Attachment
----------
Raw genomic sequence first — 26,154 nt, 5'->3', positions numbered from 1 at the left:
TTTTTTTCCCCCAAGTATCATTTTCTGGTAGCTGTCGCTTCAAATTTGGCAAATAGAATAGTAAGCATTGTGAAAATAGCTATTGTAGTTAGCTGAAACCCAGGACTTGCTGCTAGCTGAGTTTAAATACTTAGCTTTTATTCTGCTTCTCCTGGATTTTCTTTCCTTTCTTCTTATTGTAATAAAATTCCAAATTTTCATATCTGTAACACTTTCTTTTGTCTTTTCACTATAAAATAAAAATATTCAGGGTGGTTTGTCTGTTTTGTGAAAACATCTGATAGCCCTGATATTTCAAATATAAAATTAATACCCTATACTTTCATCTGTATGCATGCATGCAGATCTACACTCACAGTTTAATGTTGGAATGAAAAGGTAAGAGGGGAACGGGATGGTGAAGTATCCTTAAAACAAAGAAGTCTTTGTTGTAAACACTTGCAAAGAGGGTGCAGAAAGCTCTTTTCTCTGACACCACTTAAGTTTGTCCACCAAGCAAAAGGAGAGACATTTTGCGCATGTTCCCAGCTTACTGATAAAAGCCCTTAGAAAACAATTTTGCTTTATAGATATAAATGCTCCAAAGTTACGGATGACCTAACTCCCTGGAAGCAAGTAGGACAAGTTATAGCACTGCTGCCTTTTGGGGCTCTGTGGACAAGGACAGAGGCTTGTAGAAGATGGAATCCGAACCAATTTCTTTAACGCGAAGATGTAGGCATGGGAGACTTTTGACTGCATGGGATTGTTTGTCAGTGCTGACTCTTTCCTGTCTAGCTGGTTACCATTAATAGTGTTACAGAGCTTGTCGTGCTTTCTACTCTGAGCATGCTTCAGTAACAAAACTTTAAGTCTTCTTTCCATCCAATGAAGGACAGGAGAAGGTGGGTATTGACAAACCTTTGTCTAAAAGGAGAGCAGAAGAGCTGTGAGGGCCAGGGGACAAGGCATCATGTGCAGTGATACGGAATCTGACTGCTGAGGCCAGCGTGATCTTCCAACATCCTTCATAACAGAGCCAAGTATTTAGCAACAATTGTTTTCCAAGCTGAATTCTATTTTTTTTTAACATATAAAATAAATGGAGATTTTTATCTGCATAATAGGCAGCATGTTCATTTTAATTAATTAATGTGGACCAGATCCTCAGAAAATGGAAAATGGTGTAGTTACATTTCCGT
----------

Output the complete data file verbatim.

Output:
Raw genomic sequence first — 26,154 nt, 5'->3', positions numbered from 1 at the left:
TTTTTTTCCCCCAAGTATCATTTTCTGGTAGCTGTCGCTTCAAATTTGGCAAATAGAATAGTAAGCATTGTGAAAATAGCTATTGTAGTTAGCTGAAACCCAGGACTTGCTGCTAGCTGAGTTTAAATACTTAGCTTTTATTCTGCTTCTCCTGGATTTTCTTTCCTTTCTTCTTATTGTAATAAAATTCCAAATTTTCATATCTGTAACACTTTCTTTTGTCTTTTCACTATAAAATAAAAATATTCAGGGTGGTTTGTCTGTTTTGTGAAAACATCTGATAGCCCTGATATTTCAAATATAAAATTAATACCCTATACTTTCATCTGTATGCATGCATGCAGATCTACACTCACAGTTTAATGTTGGAATGAAAAGGTAAGAGGGGAACGGGATGGTGAAGTATCCTTAAAACAAAGAAGTCTTTGTTGTAAACACTTGCAAAGAGGGTGCAGAAAGCTCTTTTCTCTGACACCACTTAAGTTTGTCCACCAAGCAAAAGGAGAGACATTTTGCGCATGTTCCCAGCTTACTGATAAAAGCCCTTAGAAAACAATTTTGCTTTATAGATATAAATGCTCCAAAGTTACGGATGACCTAACTCCCTGGAAGCAAGTAGGACAAGTTATAGCACTGCTGCCTTTTGGGGCTCTGTGGACAAGGACAGAGGCTTGTAGAAGATGGAATCCGAACCAATTTCTTTAACGCGAAGATGTAGGCATGGGAGACTTTTGACTGCATGGGATTGTTTGTCAGTGCTGACTCTTTCCTGTCTAGCTGGTTACCATTAATAGTGTTACAGAGCTTGTCGTGCTTTCTACTCTGAGCATGCTTCAGTAACAAAACTTTAAGTCTTCTTTCCATCCAATGAAGGACAGGAGAAGGTGGGTATTGACAAACCTTTGTCTAAAAGGAGAGCAGAAGAGCTGTGAGGGCCAGGGGACAAGGCATCATGTGCAGTGATACGGAATCTGACTGCTGAGGCCAGCGTGATCTTCCAACATCCTTCATAACAGAGCCAAGTATTTAGCAACAATTGTTTTCCAAGCTGAATTCTATTTTTTTTTAACATATAAAATAAATGGAGATTTTTATCTGCATAATAGGCAGCATGTTCATTTTAATTAATTAATGTGGACCAGATCCTCAGAAAATGGAAAATGGTGTAGTTACATTTCCGT